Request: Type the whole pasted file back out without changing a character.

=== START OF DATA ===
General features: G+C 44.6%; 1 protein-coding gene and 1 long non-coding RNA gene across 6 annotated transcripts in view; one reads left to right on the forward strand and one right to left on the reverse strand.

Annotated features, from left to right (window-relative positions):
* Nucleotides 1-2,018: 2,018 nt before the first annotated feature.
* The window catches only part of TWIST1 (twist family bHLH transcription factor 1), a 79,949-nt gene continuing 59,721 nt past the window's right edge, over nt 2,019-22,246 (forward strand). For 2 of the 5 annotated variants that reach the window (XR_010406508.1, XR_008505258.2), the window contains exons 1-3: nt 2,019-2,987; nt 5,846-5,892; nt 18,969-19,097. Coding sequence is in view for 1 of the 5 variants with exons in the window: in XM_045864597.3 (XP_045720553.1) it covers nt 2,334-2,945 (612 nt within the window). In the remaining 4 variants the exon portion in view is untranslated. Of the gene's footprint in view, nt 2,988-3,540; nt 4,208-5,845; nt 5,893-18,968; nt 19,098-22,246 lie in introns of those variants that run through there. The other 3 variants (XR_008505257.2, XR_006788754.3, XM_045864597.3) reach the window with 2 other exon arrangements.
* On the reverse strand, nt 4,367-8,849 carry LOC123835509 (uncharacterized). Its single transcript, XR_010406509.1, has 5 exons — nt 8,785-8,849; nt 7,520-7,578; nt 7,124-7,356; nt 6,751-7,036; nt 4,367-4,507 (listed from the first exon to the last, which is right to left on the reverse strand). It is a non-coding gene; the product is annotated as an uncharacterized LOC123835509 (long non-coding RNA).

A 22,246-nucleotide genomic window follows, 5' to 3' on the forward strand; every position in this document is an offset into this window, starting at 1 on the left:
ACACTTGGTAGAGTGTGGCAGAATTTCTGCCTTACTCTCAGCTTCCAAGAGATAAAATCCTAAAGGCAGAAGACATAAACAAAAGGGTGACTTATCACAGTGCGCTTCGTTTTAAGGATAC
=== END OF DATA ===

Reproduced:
General features: G+C 44.6%; 1 protein-coding gene and 1 long non-coding RNA gene across 6 annotated transcripts in view; one reads left to right on the forward strand and one right to left on the reverse strand.

Annotated features, from left to right (window-relative positions):
* Nucleotides 1-2,018: 2,018 nt before the first annotated feature.
* The window catches only part of TWIST1 (twist family bHLH transcription factor 1), a 79,949-nt gene continuing 59,721 nt past the window's right edge, over nt 2,019-22,246 (forward strand). For 2 of the 5 annotated variants that reach the window (XR_010406508.1, XR_008505258.2), the window contains exons 1-3: nt 2,019-2,987; nt 5,846-5,892; nt 18,969-19,097. Coding sequence is in view for 1 of the 5 variants with exons in the window: in XM_045864597.3 (XP_045720553.1) it covers nt 2,334-2,945 (612 nt within the window). In the remaining 4 variants the exon portion in view is untranslated. Of the gene's footprint in view, nt 2,988-3,540; nt 4,208-5,845; nt 5,893-18,968; nt 19,098-22,246 lie in introns of those variants that run through there. The other 3 variants (XR_008505257.2, XR_006788754.3, XM_045864597.3) reach the window with 2 other exon arrangements.
* On the reverse strand, nt 4,367-8,849 carry LOC123835509 (uncharacterized). Its single transcript, XR_010406509.1, has 5 exons — nt 8,785-8,849; nt 7,520-7,578; nt 7,124-7,356; nt 6,751-7,036; nt 4,367-4,507 (listed from the first exon to the last, which is right to left on the reverse strand). It is a non-coding gene; the product is annotated as an uncharacterized LOC123835509 (long non-coding RNA).

A 22,246-nucleotide genomic window follows, 5' to 3' on the forward strand; every position in this document is an offset into this window, starting at 1 on the left:
ACACTTGGTAGAGTGTGGCAGAATTTCTGCCTTACTCTCAGCTTCCAAGAGATAAAATCCTAAAGGCAGAAGACATAAACAAAAGGGTGACTTATCACAGTGCGCTTCGTTTTAAGGATAC